Yemen, the poorest country in the Middle East and known to have more weapons than citizens, has been a security nightmare for some time – but its recent downturn has finally spurred its neighbours to military action.
An unprecedented coalition of Sunni states has lined up to preserve what they consider as the legitimate Yemeni government. On the night of March 25, the Saudi ambassador in Washington announced the start of Operation Storm of Resolve at a news conference. The following day, the Saudi media confirmed that a coalition of states comprising Qatar, Morocco, Kuwait, UAE, Bahrain, Jordan, and Sudan were sending aircraft to target the Shia-led rebels in Yemen.
On top of that, Egypt, Sudan and Pakistan also confirmed that they were ready to send ground forces into the country to save the government of President Hadi.
Turkish President Recep Tayyip Erdogan, meanwhile, also expressed support for the Saudi-led mission. Announcing that he was considering whether to provide “logistical support” to the new coalition, Erdogan warned Iran against trying to achieve dominance in the region.
His words cut to the heart of a very dangerous situation. While most Sunni states in the Middle East have allied themselves with Riyadh against what they consider a Shia takeover of Yemen, Tehran and its allies clearly see this as an open act of aggression – setting up a proxy conflict that could pave the way for a full-on regional meltdown.
Although there is a long history of distrust between Shia Iran and its Sunni neighbours, the conflict in Yemen will seriously inflame the problem. With the coalition explicitly organised on sectarian lines, foreign policy in the Middle East will get more and more sectarian as religious identity becomes an important basis on which it is made.
The Houthi uprising in Yemen and its links to Tehran will pave the way for further securitisation of Shia minorities in the Sunni states, which will pour fuel on some long-smouldering inter-state sectarian rivalries. And worse still, the conflict could well provide a newly hospitable climate for violent sub-state actors, who are already changing the geopolitical landscape of the region beyond recognition.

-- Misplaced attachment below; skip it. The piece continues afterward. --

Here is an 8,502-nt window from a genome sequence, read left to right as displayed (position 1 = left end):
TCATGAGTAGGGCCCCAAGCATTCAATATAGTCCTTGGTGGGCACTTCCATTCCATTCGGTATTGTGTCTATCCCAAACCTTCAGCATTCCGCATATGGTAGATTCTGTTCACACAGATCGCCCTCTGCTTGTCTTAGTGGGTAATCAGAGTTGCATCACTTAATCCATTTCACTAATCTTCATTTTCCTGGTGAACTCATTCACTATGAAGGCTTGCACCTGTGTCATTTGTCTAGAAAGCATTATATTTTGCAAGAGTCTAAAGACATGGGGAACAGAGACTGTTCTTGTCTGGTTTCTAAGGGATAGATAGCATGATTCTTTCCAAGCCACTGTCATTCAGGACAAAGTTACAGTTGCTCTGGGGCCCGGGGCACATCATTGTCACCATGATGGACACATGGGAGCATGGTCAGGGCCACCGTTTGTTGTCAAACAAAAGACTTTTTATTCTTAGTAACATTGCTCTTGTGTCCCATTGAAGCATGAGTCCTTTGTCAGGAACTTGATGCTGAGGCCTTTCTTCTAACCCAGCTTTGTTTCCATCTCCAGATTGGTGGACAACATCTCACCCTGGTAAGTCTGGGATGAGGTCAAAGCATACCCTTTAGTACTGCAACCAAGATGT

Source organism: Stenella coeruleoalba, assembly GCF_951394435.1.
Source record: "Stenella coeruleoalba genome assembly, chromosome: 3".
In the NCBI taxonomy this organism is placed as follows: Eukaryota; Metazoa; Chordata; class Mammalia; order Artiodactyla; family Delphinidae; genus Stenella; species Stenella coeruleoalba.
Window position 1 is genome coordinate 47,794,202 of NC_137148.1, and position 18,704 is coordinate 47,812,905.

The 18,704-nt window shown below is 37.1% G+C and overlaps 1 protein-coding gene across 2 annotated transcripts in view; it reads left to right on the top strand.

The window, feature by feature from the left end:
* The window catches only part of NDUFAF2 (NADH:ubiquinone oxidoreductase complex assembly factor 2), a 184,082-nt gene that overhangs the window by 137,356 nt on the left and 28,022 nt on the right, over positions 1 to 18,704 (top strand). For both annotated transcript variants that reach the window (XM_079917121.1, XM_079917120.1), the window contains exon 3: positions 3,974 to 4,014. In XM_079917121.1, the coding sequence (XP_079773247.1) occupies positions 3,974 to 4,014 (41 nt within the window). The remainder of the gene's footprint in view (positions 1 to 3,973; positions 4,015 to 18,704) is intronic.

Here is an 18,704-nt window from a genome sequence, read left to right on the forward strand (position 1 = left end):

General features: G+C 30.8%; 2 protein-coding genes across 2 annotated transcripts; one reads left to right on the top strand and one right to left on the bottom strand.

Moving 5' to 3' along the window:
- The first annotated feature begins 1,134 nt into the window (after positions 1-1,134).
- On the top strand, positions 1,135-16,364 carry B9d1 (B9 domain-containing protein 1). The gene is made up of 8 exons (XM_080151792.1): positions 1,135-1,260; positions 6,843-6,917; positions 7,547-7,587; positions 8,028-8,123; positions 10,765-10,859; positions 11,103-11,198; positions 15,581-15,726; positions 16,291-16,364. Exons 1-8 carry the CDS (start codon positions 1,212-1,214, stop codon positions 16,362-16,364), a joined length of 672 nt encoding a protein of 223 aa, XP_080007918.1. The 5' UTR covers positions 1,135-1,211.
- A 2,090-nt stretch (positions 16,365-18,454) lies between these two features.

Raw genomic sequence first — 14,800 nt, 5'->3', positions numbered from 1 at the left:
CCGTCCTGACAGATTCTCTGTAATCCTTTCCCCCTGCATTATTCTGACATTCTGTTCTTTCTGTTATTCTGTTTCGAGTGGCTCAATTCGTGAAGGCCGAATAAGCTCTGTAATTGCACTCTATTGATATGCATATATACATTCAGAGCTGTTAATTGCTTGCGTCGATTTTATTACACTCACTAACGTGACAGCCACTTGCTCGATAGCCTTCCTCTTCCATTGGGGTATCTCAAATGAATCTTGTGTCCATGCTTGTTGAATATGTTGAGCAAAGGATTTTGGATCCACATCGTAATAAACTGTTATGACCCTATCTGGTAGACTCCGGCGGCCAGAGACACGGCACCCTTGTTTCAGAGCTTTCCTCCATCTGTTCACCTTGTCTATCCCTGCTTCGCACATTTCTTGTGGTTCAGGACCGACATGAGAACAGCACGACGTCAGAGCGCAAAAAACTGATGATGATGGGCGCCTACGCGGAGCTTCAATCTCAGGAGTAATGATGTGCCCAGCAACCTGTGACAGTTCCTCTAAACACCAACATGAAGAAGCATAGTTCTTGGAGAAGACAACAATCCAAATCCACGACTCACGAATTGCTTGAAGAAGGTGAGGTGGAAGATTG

Over the last year or so Islamic State (IS) has been able to turn itself into the most successful brand in the world of trans-national Jihadism. Its phenomenal success both in Syria and Iraq has created a great challenge for al-Qaeda, which previously enjoyed something like a monopoly.
Accordingly, there have been numerous defections from al-Qaeda to IS, although al-Qaeda in the Arabian Peninsula (AQAP) is still very effective in Yemen – and as the already very weak Yemeni state becomes increasingly ineffective, the group will be able to expand its sphere of influence and reassert itself in the country. That may in turn reinvigorate its wider regional and global operations.
The same vacuum will also provide the Houthis with a new opportunity to redefine themselves. The Saudi-led military operation in Yemen could allow them to portray themselves as a persecuted sectarian minority, and in turn help them to re-mobilise Zaydi Shiites, who make up around 40% of Yemen’s population. Many of them could be easily drawn into the conflict to resist both AQAP and the Saudi-led military operation.
In another twist in the situation, IS is clearly interested in winning its share of the Yemeni spoils. Its raison d’être depends upon controlling territory and expansion, and it now finds itself on the defensive on several fronts in Iraq and Syria. But although the group is losing some battles, the war is far from over.
The security crisis in Yemen provides it with a unique opportunity to expand its territory. This could compensate for territorial losses in Iraq and reinvigorate the organisation – setting up a thorny conflict with AQAP, which of course will not tolerate a takeover of what it sees as its territory by IS.
Of course, the Middle East has been in serious security and political turmoil for decades, and the last 15 years in particular. But the conflict in Yemen could profoundly change the region at large.
Whereas the Syrian civil war unleashed sectarian hostilities in the region, the military escalation in Yemen will sediment sectarianism as a force to redefine regional alliances and rivalries. This could be the start of a new era, where identity politics more than ever determine who holds the Middle East’s balance of power.
And while the direct military involvement of the Sunni states in Yemen is drawing a new battleground for a regional proxy war with Shia states, it also heralds a new era for the rise of sub-state actors. The chaos in Yemen will only provide new opportunities for groups such as IS and al-Qaeda. In other words, the escalation in Yemen could be the start of a multi-dimensional war, one that comprises conflicts among states, spats between sub-state actors, and combinations of the two.
Rivals such as Iran and Saudi Arabia may or may not realise they are opening yet another Pandora’s box, one just as dangerous as the Syrian civil war – but make no mistake, this could be the start of a whole new chapter in Middle Eastern history.